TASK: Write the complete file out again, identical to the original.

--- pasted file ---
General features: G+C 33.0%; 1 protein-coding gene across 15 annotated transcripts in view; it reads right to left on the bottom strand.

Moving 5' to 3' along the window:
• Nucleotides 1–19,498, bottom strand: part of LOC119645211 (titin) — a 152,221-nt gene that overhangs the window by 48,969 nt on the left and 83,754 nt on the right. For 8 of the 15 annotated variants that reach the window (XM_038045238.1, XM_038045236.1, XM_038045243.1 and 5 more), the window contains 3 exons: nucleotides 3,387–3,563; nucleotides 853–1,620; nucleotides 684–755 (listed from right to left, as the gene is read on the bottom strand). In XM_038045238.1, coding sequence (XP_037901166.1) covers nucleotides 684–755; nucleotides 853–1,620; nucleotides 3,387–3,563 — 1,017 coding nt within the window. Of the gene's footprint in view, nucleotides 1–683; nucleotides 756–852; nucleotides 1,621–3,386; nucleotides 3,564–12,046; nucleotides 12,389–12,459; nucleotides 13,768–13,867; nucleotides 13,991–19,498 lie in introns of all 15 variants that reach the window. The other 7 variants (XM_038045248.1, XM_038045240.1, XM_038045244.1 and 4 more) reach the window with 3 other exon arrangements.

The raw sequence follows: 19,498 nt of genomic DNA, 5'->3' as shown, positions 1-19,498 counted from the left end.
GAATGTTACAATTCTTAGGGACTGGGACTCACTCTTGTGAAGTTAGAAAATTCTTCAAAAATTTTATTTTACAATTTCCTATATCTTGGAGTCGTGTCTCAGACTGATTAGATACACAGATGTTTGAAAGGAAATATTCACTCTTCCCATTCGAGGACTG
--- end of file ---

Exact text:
General features: G+C 33.0%; 1 protein-coding gene across 15 annotated transcripts in view; it reads right to left on the bottom strand.

Moving 5' to 3' along the window:
• Nucleotides 1–19,498, bottom strand: part of LOC119645211 (titin) — a 152,221-nt gene that overhangs the window by 48,969 nt on the left and 83,754 nt on the right. For 8 of the 15 annotated variants that reach the window (XM_038045238.1, XM_038045236.1, XM_038045243.1 and 5 more), the window contains 3 exons: nucleotides 3,387–3,563; nucleotides 853–1,620; nucleotides 684–755 (listed from right to left, as the gene is read on the bottom strand). In XM_038045238.1, coding sequence (XP_037901166.1) covers nucleotides 684–755; nucleotides 853–1,620; nucleotides 3,387–3,563 — 1,017 coding nt within the window. Of the gene's footprint in view, nucleotides 1–683; nucleotides 756–852; nucleotides 1,621–3,386; nucleotides 3,564–12,046; nucleotides 12,389–12,459; nucleotides 13,768–13,867; nucleotides 13,991–19,498 lie in introns of all 15 variants that reach the window. The other 7 variants (XM_038045248.1, XM_038045240.1, XM_038045244.1 and 4 more) reach the window with 3 other exon arrangements.

The raw sequence follows: 19,498 nt of genomic DNA, 5'->3' as shown, positions 1-19,498 counted from the left end.
GAATGTTACAATTCTTAGGGACTGGGACTCACTCTTGTGAAGTTAGAAAATTCTTCAAAAATTTTATTTTACAATTTCCTATATCTTGGAGTCGTGTCTCAGACTGATTAGATACACAGATGTTTGAAAGGAAATATTCACTCTTCCCATTCGAGGACTG